An entity bean is associated with some persistent information somewhere. It can be thought of as an in-memory representation of the persistent data.
The bean has a one-to-one relationship with this unique piece information. This means that there is a single bean, within a home,
that represents the persistent information. Multiple beans and other non-Java programs can access the bean concurrently.
These multiple accessors use transactions to coordinate their activities.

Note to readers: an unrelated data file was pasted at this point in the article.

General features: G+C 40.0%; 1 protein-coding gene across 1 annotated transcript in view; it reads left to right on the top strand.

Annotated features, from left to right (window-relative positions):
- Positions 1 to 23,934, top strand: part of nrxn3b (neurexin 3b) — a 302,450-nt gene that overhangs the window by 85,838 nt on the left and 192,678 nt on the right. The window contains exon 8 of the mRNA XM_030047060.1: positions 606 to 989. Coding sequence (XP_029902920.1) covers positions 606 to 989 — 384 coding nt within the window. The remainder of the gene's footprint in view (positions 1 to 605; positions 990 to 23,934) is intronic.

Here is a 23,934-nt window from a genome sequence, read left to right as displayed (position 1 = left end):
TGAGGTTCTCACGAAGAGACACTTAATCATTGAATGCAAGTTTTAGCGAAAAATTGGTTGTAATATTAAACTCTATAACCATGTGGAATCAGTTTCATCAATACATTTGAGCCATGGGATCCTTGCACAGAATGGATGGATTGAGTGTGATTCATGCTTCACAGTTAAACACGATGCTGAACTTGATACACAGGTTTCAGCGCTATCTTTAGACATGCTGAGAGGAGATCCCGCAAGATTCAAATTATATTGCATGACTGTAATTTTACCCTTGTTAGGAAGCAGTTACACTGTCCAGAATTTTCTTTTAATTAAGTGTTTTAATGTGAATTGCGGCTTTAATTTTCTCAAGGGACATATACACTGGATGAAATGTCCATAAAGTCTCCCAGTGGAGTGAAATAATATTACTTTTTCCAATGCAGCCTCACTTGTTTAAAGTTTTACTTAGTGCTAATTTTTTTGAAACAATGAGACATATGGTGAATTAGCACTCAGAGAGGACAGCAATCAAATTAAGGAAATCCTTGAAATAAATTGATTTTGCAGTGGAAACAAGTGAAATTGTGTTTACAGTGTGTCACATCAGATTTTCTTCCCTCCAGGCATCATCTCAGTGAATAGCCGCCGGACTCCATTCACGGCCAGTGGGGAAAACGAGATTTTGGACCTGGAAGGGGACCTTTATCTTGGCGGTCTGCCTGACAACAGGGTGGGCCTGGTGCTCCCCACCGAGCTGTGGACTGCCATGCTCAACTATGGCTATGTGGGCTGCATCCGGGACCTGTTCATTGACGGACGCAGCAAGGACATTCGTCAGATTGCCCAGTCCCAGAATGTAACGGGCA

Multiple clients can access a single entity bean. Clients of entity beans have a many- to-one relationship with the bean instance. The bean
instance will use transactions to control concurrent access from multiple clients. This is illustrated in the diagram below.
In the diagram, Client-A and Client-B are accessing the same bean instance and, thus, the same data.
Client-C is accessing a different bean instance.
You can see that the container keeps track of the client connections by keeping track of the network end point for each of the clients.
The next lesson introduces the characteristics of entity beans.